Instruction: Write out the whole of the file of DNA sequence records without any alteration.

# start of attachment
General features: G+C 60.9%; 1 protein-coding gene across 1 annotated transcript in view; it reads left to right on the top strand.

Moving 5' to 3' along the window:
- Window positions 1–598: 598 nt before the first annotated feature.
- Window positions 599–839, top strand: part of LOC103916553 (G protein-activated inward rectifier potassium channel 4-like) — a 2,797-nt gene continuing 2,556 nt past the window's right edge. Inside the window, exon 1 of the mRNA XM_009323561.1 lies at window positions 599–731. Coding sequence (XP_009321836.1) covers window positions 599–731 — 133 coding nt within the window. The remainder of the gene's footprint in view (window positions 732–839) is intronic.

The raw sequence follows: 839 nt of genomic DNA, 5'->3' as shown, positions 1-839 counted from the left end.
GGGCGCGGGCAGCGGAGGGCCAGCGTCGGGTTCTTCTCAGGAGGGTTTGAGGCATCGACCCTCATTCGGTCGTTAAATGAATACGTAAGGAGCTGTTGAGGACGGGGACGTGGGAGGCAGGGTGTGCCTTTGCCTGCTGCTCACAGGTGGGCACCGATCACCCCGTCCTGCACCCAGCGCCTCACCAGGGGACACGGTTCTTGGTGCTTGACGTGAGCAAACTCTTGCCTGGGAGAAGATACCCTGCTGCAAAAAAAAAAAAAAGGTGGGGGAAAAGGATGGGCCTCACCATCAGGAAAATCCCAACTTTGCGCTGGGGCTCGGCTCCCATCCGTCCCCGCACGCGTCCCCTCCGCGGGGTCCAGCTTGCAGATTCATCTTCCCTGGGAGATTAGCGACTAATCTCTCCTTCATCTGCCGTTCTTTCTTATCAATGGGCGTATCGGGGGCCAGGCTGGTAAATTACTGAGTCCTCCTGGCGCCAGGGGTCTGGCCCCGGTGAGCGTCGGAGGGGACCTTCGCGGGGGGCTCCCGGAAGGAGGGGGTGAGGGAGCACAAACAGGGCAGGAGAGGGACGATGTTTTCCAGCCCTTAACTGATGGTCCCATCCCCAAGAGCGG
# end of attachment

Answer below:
General features: G+C 60.9%; 1 protein-coding gene across 1 annotated transcript in view; it reads left to right on the top strand.

Moving 5' to 3' along the window:
- Window positions 1–598: 598 nt before the first annotated feature.
- Window positions 599–839, top strand: part of LOC103916553 (G protein-activated inward rectifier potassium channel 4-like) — a 2,797-nt gene continuing 2,556 nt past the window's right edge. Inside the window, exon 1 of the mRNA XM_009323561.1 lies at window positions 599–731. Coding sequence (XP_009321836.1) covers window positions 599–731 — 133 coding nt within the window. The remainder of the gene's footprint in view (window positions 732–839) is intronic.

The raw sequence follows: 839 nt of genomic DNA, 5'->3' as shown, positions 1-839 counted from the left end.
GGGCGCGGGCAGCGGAGGGCCAGCGTCGGGTTCTTCTCAGGAGGGTTTGAGGCATCGACCCTCATTCGGTCGTTAAATGAATACGTAAGGAGCTGTTGAGGACGGGGACGTGGGAGGCAGGGTGTGCCTTTGCCTGCTGCTCACAGGTGGGCACCGATCACCCCGTCCTGCACCCAGCGCCTCACCAGGGGACACGGTTCTTGGTGCTTGACGTGAGCAAACTCTTGCCTGGGAGAAGATACCCTGCTGCAAAAAAAAAAAAAAGGTGGGGGAAAAGGATGGGCCTCACCATCAGGAAAATCCCAACTTTGCGCTGGGGCTCGGCTCCCATCCGTCCCCGCACGCGTCCCCTCCGCGGGGTCCAGCTTGCAGATTCATCTTCCCTGGGAGATTAGCGACTAATCTCTCCTTCATCTGCCGTTCTTTCTTATCAATGGGCGTATCGGGGGCCAGGCTGGTAAATTACTGAGTCCTCCTGGCGCCAGGGGTCTGGCCCCGGTGAGCGTCGGAGGGGACCTTCGCGGGGGGCTCCCGGAAGGAGGGGGTGAGGGAGCACAAACAGGGCAGGAGAGGGACGATGTTTTCCAGCCCTTAACTGATGGTCCCATCCCCAAGAGCGG